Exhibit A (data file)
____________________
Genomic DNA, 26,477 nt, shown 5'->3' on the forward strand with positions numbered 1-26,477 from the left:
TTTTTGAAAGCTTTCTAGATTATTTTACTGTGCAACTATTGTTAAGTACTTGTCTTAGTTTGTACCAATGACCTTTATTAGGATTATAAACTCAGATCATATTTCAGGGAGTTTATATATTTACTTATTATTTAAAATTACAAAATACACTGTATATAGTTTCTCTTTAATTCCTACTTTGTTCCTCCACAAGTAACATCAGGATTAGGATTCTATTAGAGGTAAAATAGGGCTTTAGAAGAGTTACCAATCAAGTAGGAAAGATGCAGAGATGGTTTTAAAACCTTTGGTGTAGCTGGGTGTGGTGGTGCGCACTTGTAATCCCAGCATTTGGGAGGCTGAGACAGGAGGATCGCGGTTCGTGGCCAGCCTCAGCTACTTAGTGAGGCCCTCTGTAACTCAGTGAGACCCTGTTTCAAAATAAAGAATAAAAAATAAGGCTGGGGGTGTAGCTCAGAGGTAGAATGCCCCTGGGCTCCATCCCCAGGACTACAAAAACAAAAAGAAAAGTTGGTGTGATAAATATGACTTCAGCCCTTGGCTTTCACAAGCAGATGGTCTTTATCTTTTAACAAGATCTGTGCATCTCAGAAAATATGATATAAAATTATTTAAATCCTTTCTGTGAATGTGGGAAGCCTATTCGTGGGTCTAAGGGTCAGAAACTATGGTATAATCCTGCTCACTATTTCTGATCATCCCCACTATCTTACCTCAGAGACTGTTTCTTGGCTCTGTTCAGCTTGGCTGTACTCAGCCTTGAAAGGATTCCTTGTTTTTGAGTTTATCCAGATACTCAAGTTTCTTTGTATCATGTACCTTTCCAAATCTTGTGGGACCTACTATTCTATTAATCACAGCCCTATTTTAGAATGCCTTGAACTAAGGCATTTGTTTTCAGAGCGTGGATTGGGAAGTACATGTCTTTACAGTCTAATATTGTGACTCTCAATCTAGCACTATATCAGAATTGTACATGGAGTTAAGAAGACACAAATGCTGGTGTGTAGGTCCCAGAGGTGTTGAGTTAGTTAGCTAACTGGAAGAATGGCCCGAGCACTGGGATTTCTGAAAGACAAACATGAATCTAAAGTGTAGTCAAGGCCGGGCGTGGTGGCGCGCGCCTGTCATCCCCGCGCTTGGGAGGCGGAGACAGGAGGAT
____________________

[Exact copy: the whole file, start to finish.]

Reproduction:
Genomic DNA, 26,477 nt, shown 5'->3' on the forward strand with positions numbered 1-26,477 from the left:
TTTTTGAAAGCTTTCTAGATTATTTTACTGTGCAACTATTGTTAAGTACTTGTCTTAGTTTGTACCAATGACCTTTATTAGGATTATAAACTCAGATCATATTTCAGGGAGTTTATATATTTACTTATTATTTAAAATTACAAAATACACTGTATATAGTTTCTCTTTAATTCCTACTTTGTTCCTCCACAAGTAACATCAGGATTAGGATTCTATTAGAGGTAAAATAGGGCTTTAGAAGAGTTACCAATCAAGTAGGAAAGATGCAGAGATGGTTTTAAAACCTTTGGTGTAGCTGGGTGTGGTGGTGCGCACTTGTAATCCCAGCATTTGGGAGGCTGAGACAGGAGGATCGCGGTTCGTGGCCAGCCTCAGCTACTTAGTGAGGCCCTCTGTAACTCAGTGAGACCCTGTTTCAAAATAAAGAATAAAAAATAAGGCTGGGGGTGTAGCTCAGAGGTAGAATGCCCCTGGGCTCCATCCCCAGGACTACAAAAACAAAAAGAAAAGTTGGTGTGATAAATATGACTTCAGCCCTTGGCTTTCACAAGCAGATGGTCTTTATCTTTTAACAAGATCTGTGCATCTCAGAAAATATGATATAAAATTATTTAAATCCTTTCTGTGAATGTGGGAAGCCTATTCGTGGGTCTAAGGGTCAGAAACTATGGTATAATCCTGCTCACTATTTCTGATCATCCCCACTATCTTACCTCAGAGACTGTTTCTTGGCTCTGTTCAGCTTGGCTGTACTCAGCCTTGAAAGGATTCCTTGTTTTTGAGTTTATCCAGATACTCAAGTTTCTTTGTATCATGTACCTTTCCAAATCTTGTGGGACCTACTATTCTATTAATCACAGCCCTATTTTAGAATGCCTTGAACTAAGGCATTTGTTTTCAGAGCGTGGATTGGGAAGTACATGTCTTTACAGTCTAATATTGTGACTCTCAATCTAGCACTATATCAGAATTGTACATGGAGTTAAGAAGACACAAATGCTGGTGTGTAGGTCCCAGAGGTGTTGAGTTAGTTAGCTAACTGGAAGAATGGCCCGAGCACTGGGATTTCTGAAAGACAAACATGAATCTAAAGTGTAGTCAAGGCCGGGCGTGGTGGCGCGCGCCTGTCATCCCCGCGCTTGGGAGGCGGAGACAGGAGGAT